Installing a PyMata Compatible Sketch on the Arduino

  • Temporarily remove the HC-06 leads from pin 0 and 1 of the Arduino and reconnect the USB cable to the Arduino.
  • On your PC, install the Arduino libraries located in the PyMata ArduinoSketch directory as described in PyMata_Install_Instructions.pdf
  • Upload FirmataPlus to the Arduino.
  • NOTE FOR LEONARDO USERS: You must upload FirmatPlusLBT for Bluetooth operation instead of FirmataPlus.
  • Remove the USB cable and reattach the leads to pin 0 and 1.

Step 4: Running a Quick "Hello World" LED Blink Test

Picture of Running a Quick "Hello World" LED Blink Test

On the BBB or RPi, go to the PyMata examples directory and using your favorite editor, open pymata_blink.py. Modify the existing code from:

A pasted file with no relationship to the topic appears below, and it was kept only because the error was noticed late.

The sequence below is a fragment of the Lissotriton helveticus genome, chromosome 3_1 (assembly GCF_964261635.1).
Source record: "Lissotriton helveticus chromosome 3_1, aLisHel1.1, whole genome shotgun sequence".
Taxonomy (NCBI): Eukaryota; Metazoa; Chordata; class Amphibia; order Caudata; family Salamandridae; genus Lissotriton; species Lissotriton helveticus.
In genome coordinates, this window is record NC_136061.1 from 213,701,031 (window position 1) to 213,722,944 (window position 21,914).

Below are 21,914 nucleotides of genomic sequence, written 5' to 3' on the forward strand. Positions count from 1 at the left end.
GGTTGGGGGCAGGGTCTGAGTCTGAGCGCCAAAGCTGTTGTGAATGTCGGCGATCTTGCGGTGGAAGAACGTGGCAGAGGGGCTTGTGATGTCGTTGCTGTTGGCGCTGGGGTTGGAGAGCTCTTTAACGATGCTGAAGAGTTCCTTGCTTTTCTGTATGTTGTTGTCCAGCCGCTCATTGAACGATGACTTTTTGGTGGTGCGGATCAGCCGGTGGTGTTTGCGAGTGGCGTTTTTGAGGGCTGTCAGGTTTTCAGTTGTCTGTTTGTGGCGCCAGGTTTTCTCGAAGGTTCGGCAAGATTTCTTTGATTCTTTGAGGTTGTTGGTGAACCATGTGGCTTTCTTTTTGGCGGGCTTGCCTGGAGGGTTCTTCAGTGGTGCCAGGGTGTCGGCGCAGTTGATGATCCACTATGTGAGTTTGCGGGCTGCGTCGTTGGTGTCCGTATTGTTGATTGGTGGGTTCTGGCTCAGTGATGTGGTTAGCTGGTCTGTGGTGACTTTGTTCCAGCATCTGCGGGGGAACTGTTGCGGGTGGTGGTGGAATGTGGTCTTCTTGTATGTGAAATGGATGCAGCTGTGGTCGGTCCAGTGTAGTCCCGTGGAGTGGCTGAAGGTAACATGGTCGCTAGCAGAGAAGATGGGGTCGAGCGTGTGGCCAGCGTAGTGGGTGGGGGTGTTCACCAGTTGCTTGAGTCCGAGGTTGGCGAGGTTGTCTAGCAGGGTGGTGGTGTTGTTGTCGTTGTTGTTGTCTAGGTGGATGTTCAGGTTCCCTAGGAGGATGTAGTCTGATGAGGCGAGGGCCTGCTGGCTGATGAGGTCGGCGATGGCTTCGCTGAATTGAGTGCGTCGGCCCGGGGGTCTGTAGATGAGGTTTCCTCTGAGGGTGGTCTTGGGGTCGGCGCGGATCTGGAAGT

#  Create a PyMata instance using the Arduino COM Port as the input parameter
firmata = PyMata("/dev/ttyACM0")

to:

#  Create a PyMata instance using the Arduino COM Port as the input parameter
firmata = PyMata("/dev/rfcomm0")

And finally, to start the script, on the BBB and blink the LED on the Arduino, type: python ./pymata_blink.py

python ./pymata_blink.py


PyMata version 1.58  Copyright(C) 2013-14 Alan Yorinks    All rights reserved.
<p>Opening Arduino Serial port /dev/rfcomm0 <br>Please wait while Arduino is being detected. This can take up to 30 seconds ...
Board initialized in 0 seconds
Total Number of Pins Detected = 20
Total Number of Analog Pins Detected = 6
Blinking LED 13 10 times
1
2
3
4
5
6
7
8
9
10
PyMata close(): Calling sys.exit(0): Hope to see you soon</p>

There are some time delays involved, so be patient while this script runs. You may see some exceptions after PyMata close(). If you do, these can be ignored.

Step 5: If You Need Help

Picture of If You Need Help

If you have any comments, or questions, please contact us at:

MisterYsLab@gmail.com

Comments